From the Superintendent's Desk

Spring is early!

The National Trust commented this week that flowers are appearing about four weeks early in their gardens this spring. 


We have noticed this in the University Parks, as well as around Oxford. In January, we had snowdrops, crocuses and daffodils simultaneously in flower. It is now early March, and the daffodils are well advanced. 

February 2024 was confirmed as both the warmest and wettest February on record. After the unusually mild winter, many trees are blossoming four weeks earlier than usual. If the weather remains mild, and severe frosts do not damage magnolias, cherries and other early blooms, it could mean that we have an extended spring flowering period.

New for 2024! We are chalking up seasonal highlights to encourage visitors to explore the Parks. Look out for the board at Keble Gate.

first parks chalk board

If you do come to enjoy the mild weather and beauty of spring in the Parks, please take time to notice the work we have done over the winter.

You should see evidence of hard pruning of shrubs in the borders along West Walk and North Walk. This is more of our renovation work to undo the effects of the pandemic, when there was minimal maintenance and plants were left to ramble. 

Two of the very old trees in the Parks have been propped to protect either individual limbs or the whole tree: a cedar near Keble Gate and a Scots pine between Thorn Walk and the tennis courts.

propped scots pine

We are planning soon to repair the potholes that have been scoured out of the paths by very wet weather softening the surface.

The mowing season has started

Parks staff mow some of the most iconic sites in Oxford. This is one area in which horticultural skills are most evident, and you may have seen on social media evidence of the increasingly ambitious designs our team are creating on University land all over the city. They have even bigger plans for 2024 – follow us on Instagram on @oxuniparks to see the results.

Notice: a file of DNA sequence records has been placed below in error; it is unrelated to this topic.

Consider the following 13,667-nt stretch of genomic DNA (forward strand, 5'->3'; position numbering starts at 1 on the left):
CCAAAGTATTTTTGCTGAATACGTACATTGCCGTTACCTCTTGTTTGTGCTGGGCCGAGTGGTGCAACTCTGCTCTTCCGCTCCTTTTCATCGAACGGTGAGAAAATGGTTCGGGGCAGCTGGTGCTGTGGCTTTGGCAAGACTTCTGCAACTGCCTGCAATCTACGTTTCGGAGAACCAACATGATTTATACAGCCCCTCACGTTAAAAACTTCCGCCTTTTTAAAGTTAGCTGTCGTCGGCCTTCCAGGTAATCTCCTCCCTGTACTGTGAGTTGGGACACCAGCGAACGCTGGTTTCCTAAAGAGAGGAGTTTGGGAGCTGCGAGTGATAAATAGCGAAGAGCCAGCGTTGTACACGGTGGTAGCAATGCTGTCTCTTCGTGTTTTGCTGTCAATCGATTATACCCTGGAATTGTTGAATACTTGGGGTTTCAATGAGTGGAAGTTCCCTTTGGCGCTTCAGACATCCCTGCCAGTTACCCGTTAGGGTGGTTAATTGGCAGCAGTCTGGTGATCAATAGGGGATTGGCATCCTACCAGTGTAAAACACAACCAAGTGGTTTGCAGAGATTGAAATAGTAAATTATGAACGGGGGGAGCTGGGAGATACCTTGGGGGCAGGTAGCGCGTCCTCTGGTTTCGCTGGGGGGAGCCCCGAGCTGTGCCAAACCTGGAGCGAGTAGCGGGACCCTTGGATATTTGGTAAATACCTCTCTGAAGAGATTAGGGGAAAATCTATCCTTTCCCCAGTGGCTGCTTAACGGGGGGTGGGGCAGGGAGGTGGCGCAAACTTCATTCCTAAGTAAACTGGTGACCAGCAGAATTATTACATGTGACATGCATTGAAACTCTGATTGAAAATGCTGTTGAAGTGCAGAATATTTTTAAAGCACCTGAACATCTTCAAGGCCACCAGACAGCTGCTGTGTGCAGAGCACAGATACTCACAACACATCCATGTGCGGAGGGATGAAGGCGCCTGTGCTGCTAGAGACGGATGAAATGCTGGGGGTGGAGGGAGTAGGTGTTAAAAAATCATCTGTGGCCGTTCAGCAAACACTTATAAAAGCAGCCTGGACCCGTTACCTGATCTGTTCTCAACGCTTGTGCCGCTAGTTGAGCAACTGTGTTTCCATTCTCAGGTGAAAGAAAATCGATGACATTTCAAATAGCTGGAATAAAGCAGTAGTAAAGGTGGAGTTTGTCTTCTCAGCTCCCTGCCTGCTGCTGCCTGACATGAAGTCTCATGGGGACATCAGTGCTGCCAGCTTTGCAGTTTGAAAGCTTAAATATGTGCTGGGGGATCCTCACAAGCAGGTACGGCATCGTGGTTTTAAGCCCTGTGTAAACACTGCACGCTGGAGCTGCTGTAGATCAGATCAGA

Here is an example of work done around the Radcliffe Camera in the first week in March.

mowing at radcliffe camera

Supporting the University Parks

The University Parks are available free of charge for the enjoyment of members of the University, local residents and visitors to Oxford, open every day of the year except Christmas Eve. The site has been valued for centuries, and there is archival material in the form of poems and articles documenting the pleasure it has given to generations of academics, students and residents.

From time to time, we receive enquiries from visitors about contributing to maintain the trees or to the more general care of the Parks.

We have therefore set up a ‘support us’ page on our website, which makes donations to general improvements or to something specific so much easier.

There are many projects we would like to undertake around the Parks that will make them an even more beautiful and fascinating place for the whole community to enjoy, but which we don’t have the resources to proceed with as quickly as we would like. It is this kind of activity that your generosity can help support; even small contributions make a big difference, and are gratefully received.

For instance, there is a fine collection of veteran trees, as well as rare and interesting varieties like the seven-son flower tree Heptacodium miconioides and a champion Chinese weeping poplar Populus simonii. Climate change is likely to cause significant stress to many native trees, as well as exotic trees that have traditionally flourished in parkland locations. We are working on a tree replacement plan that seeks to ensure that the Parks will still be home to remarkable trees for centuries to come. All donations for trees will be ring-fenced and used to deliver the plan.

The Parks are managed both for horticultural variety and biodiversity enrichment, and we have other projects planned to enhance wildflower meadows, install bat boxes, protect the badger sett, plant trees, restore the pond, install signage and extend our facilities for propagating unusual plants. Each of these projects will improve the University Parks over the long term, so if you are able to support them, whether with a one-off gift or through regular contributions, we would value your help enormously. 

Contact us

+44 (0) 1865 2 82040